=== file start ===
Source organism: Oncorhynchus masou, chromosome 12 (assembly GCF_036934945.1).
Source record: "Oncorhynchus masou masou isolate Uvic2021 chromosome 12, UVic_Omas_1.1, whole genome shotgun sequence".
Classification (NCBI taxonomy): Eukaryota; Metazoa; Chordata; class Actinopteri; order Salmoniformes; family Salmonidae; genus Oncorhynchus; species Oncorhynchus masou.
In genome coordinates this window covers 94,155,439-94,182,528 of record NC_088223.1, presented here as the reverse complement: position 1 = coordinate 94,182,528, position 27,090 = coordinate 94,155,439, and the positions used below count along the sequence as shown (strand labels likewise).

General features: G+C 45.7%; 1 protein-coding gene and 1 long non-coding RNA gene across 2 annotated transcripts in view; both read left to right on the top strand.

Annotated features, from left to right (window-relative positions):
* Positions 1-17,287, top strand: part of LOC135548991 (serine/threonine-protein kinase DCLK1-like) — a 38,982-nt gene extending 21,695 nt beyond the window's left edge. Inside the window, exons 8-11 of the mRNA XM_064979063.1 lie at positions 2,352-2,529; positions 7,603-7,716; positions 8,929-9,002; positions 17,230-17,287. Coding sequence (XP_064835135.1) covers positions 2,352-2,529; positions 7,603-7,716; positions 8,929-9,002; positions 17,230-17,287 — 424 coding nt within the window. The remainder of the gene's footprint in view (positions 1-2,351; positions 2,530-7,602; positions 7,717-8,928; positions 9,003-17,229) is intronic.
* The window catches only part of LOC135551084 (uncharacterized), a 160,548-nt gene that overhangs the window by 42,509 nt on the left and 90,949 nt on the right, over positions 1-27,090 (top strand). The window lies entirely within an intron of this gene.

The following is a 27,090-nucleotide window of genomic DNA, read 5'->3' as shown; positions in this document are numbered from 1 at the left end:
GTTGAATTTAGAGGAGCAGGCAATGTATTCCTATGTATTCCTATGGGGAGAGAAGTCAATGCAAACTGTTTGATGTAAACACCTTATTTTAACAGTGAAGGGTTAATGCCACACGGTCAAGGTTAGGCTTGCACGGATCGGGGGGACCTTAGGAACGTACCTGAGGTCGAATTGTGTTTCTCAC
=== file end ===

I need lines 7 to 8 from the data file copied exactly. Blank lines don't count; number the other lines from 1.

* Positions 1-17,287, top strand: part of LOC135548991 (serine/threonine-protein kinase DCLK1-like) — a 38,982-nt gene extending 21,695 nt beyond the window's left edge. Inside the window, exons 8-11 of the mRNA XM_064979063.1 lie at positions 2,352-2,529; positions 7,603-7,716; positions 8,929-9,002; positions 17,230-17,287. Coding sequence (XP_064835135.1) covers positions 2,352-2,529; positions 7,603-7,716; positions 8,929-9,002; positions 17,230-17,287 — 424 coding nt within the window. The remainder of the gene's footprint in view (positions 1-2,351; positions 2,530-7,602; positions 7,717-8,928; positions 9,003-17,229) is intronic.
* The window catches only part of LOC135551084 (uncharacterized), a 160,548-nt gene that overhangs the window by 42,509 nt on the left and 90,949 nt on the right, over positions 1-27,090 (top strand). The window lies entirely within an intron of this gene.